As for FF’s explanation for his delay in complying with BDO and Aviva’s requests for information, the Tribunal accepted FF’s assertion that “he required additional time to obtain information about his business and is elderly.” However, there is no evidentiary basis for that finding. Based on the record before the Tribunal, which the Adjudicator reviewed in its entirety, BDO and Aviva’s requests for information went unanswered until, at the earliest, either August 27 or September 7, 2016. At no point did FF or his counsel write to explain the difficultly in gathering this information, whether due to FF’s age or any other reason he cited before or now. There might have been any number of reasonable explanations for FF’s delay. None were ever offered. There was only silence.
Any explanation that FF offers now for failing to comply with BDO and Aviva’s multiple requests for information is simply a bald, after-the-fact assertion. The suggestion, which the Tribunal accepted, that he “required additional time to obtain information about his business and is elderly” appears for the first time in the record in FF’s reply submissions filed before the hearing. The other explanations he now offers for his delay, for example his age, injuries, and pre-existing conditions, are undocumented assertions. None of these is supported by any evidence accounting for FF’s delay in responding to BDO or Aviva. In fact, the record belies FF’s position. FF received a copy of his 2013 personal tax return from the accounting services firm that prepared it by letter dated May 10, 2016, months before he eventually provided it to Aviva. Thus, based on the record before me, I refuse to accept any explanation that FF now offers for his delay.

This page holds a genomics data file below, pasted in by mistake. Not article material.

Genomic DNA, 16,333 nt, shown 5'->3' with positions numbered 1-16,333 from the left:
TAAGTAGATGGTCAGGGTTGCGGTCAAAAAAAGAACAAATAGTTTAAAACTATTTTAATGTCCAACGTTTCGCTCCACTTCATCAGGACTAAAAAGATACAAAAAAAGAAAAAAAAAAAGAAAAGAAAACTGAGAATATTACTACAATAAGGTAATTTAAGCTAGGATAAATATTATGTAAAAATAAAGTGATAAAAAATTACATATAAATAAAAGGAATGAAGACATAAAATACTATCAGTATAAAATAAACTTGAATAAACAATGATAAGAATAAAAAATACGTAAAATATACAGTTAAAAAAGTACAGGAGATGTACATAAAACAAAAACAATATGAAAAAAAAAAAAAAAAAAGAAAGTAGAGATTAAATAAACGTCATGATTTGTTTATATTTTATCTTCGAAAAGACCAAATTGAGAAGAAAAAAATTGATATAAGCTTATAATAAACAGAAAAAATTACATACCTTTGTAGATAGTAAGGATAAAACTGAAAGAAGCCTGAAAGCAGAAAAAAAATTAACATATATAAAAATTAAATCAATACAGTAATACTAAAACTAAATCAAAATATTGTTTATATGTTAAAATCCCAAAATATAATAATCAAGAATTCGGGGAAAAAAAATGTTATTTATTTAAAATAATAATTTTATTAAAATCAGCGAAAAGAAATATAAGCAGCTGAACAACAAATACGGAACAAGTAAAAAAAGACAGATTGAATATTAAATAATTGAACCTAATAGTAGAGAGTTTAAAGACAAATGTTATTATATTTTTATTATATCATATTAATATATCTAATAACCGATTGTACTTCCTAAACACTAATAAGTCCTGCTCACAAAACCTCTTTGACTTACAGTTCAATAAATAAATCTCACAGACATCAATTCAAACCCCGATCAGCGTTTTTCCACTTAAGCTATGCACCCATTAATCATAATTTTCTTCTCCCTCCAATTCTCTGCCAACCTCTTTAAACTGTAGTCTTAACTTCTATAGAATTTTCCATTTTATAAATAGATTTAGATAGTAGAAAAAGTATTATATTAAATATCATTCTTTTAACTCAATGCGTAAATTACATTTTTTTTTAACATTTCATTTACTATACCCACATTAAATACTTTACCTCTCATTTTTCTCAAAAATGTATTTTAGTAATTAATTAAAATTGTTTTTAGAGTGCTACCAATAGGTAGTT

The Tribunal’s conclusions must be based on evidence, not speculation or conjecture. Given the lack of evidence explaining FF’s delay in responding to BDO and Aviva’s requests for financial information, the Tribunal’s decision involved a significant error of fact that, if corrected, would have affected its decision. The consequence provided in s. 33(6) applies.
The only remaining question is when this consequence should begin to apply. In its request for reconsideration, Aviva takes no issue with the Tribunal’s determination, mentioned above, that there was “no dispute that the applicant is entitled to an income replacement benefit from June 10, 2014 to May 26, 2015.” For that reason, the Adjudicator found that FF is not entitled to an IRB after May 27, 2015. Again, given that FF finally provided Aviva with a copy of his 2013 personal income tax return on either August 27 or September 7, 2016, he is not entitled to an IRB for the remainder of the claim period, which ended on June 3, 2016.
Based on the evidence the adjudicator granted Aviva’s request for reconsideration in part and vary the Tribunal’s decision of March 22, 2017 to provide that FF is entitled to an IRB from only June 10, 2014 to May 26, 2015.